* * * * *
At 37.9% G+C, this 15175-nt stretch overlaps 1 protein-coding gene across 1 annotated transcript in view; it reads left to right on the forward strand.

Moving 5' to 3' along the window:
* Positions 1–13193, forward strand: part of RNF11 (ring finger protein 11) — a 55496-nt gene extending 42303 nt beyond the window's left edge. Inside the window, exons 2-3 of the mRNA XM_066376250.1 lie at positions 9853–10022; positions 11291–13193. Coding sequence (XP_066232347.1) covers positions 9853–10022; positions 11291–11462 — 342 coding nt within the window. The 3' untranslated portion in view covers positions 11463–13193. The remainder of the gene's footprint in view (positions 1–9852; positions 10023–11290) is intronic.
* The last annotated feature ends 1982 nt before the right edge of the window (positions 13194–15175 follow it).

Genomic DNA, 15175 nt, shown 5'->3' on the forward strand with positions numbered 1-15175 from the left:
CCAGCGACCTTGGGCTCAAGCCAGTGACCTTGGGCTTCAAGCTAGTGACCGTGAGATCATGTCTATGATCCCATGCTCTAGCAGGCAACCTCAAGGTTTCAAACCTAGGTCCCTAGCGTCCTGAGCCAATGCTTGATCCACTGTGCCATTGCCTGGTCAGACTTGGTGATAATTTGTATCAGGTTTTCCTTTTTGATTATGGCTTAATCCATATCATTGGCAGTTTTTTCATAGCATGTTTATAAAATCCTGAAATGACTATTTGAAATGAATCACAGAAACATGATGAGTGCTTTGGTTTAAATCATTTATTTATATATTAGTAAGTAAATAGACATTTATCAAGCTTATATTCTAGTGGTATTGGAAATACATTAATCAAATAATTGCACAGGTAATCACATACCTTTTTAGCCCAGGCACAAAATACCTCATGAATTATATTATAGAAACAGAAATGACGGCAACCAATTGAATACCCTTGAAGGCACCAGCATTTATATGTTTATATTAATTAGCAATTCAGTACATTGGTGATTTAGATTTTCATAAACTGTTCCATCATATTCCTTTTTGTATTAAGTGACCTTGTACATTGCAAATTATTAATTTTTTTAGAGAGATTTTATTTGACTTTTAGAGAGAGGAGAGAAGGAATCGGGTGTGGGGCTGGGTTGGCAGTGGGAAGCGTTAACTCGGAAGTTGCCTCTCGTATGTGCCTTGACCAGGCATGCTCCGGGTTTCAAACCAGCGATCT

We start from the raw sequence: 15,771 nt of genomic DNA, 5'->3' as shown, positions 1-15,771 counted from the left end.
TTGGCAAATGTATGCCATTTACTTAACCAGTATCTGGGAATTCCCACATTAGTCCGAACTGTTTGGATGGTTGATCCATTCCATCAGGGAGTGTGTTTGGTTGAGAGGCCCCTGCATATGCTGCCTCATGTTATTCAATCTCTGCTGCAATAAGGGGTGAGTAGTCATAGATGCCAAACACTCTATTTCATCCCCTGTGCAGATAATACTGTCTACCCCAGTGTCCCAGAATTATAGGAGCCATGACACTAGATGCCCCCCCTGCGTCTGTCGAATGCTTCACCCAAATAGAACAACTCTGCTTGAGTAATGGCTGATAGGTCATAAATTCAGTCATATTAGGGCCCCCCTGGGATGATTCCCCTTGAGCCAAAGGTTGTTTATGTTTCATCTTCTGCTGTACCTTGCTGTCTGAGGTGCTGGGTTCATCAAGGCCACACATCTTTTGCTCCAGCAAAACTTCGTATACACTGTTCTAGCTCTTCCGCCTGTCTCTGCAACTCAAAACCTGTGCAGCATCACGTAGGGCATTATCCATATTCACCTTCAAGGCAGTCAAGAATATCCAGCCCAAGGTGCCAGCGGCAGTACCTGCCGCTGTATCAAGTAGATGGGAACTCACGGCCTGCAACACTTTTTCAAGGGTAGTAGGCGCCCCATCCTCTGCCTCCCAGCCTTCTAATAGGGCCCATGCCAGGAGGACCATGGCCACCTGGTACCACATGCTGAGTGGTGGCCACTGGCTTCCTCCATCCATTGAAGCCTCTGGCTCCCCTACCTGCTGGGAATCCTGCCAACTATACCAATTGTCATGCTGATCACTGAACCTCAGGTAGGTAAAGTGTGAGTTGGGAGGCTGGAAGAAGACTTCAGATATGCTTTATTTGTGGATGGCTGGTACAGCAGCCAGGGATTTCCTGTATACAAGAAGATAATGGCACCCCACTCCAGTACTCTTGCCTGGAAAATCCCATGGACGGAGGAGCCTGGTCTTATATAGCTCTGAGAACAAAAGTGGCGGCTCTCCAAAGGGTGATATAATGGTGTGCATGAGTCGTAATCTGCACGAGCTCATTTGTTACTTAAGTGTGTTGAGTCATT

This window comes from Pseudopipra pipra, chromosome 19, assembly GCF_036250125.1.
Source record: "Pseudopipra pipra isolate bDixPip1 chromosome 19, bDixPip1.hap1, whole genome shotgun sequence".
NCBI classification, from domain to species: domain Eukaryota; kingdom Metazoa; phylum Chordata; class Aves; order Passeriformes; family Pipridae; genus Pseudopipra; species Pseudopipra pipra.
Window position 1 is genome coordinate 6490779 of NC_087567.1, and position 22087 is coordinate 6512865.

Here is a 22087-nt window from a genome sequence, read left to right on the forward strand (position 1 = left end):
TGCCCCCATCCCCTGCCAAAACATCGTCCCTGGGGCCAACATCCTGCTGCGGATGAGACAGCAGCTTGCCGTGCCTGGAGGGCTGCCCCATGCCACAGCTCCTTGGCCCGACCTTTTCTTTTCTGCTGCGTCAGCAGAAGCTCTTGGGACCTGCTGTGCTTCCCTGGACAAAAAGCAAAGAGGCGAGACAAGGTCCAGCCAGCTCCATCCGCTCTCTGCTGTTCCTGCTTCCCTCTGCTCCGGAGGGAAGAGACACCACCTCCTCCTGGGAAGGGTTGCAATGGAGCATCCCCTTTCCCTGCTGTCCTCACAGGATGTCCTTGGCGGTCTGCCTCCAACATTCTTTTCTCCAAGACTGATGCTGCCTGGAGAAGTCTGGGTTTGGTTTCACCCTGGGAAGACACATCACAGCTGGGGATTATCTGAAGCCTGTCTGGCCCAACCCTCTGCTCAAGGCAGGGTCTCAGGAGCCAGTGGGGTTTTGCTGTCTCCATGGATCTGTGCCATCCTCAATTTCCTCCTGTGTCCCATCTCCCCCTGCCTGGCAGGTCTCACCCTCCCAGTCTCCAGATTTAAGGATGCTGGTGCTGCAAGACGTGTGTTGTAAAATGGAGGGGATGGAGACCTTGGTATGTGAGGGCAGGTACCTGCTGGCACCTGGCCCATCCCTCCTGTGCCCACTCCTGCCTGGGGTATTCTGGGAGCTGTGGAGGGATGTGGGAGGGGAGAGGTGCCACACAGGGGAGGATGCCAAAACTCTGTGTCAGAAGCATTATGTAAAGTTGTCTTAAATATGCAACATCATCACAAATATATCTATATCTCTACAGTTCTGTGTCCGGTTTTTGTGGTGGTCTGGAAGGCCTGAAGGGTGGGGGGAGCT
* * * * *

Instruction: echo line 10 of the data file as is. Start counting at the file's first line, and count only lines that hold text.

Source record: "Pseudopipra pipra isolate bDixPip1 chromosome 19, bDixPip1.hap1, whole genome shotgun sequence".